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Acker M.A.,University of Pennsylvania | Pagani F.D.,University of Michigan | Stough W.G.,Campbell University | Mann D.L.,Washington University in St. Louis | And 21 more authors.
Circulation: Heart Failure | Year: 2013

Abstract-The incorporation of complex medical device technologies into clinical practice is governed by critical oversight of the US Food and Drug Administration. This regulatory process requires a judicious balance between assuring safety and efficacy, while providing efficient review to facilitate access to innovative therapies. Recent contrasting views of the regulatory process have emphasized the difficulties in obtaining an optimal balance. Mechanical circulatory support has evolved to become an important therapy for patients with advanced heart failure with the advent of more durable, implantable ventricular assist devices. The regulatory oversight of these new technologies has been difficult owing to the complexities of these devices, associated adverse event profile, and severity of illness of the intended patient population. Maintaining a regulatory environment to foster efficient introduction of safe and effective technologies is critical to the success of ventricular assist device therapy and the health of patients with advanced heart failure. Physicians representing key surgical and cardiology societies, and representatives from the Food and Drug Administration, National Heart, Lung, and Blood Institute, Centers for Medicare and Medicaid Services, Interagency Registry of Mechanically Assisted Circulatory Support, and industry partners gathered to discuss relevant issues regarding the current regulatory environment assessing ventricular assist devices. The goal of the meeting was to explore innovative ways to foster the introduction of technologically advanced, safe, and effective ventricular assist devices. The following summary reflects opinions and conclusions endorsed by The Society of Thoracic Surgeons, American Association for Thoracic Surgery, American Heart Association, Heart Failure Society of America, International Society for Heart and Lung Transplantation, and the Interagency Registry of Mechanically Assisted Circulatory Support. © 2013 American Heart Association, Inc. Source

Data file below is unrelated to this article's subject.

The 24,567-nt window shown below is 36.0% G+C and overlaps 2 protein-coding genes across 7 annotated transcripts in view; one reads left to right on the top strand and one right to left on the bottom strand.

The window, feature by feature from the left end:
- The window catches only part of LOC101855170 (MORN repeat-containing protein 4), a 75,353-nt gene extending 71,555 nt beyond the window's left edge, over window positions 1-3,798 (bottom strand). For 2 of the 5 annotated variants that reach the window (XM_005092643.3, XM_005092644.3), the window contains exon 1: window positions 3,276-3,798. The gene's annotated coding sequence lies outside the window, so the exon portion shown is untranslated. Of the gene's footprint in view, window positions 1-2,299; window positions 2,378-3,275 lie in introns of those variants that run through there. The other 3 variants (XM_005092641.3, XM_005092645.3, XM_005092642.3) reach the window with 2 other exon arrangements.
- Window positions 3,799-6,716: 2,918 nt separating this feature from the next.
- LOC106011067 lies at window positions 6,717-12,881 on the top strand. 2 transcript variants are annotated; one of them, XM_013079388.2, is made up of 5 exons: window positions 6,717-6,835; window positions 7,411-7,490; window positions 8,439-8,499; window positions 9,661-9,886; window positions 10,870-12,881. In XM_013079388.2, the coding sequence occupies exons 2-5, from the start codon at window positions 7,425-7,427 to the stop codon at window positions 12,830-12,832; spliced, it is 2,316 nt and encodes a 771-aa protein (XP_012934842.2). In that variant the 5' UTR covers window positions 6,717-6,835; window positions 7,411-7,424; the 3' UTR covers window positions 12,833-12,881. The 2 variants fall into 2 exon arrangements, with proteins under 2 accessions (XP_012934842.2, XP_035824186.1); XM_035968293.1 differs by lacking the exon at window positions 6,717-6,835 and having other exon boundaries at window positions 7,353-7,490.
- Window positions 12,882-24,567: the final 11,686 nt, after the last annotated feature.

Acker M.A.,University of Pennsylvania | Pagani F.D.,University of Michigan | Stough W.G.,Campbell University | Mann D.L.,Washington University in St. Louis | And 19 more authors.
Annals of Thoracic Surgery | Year: 2012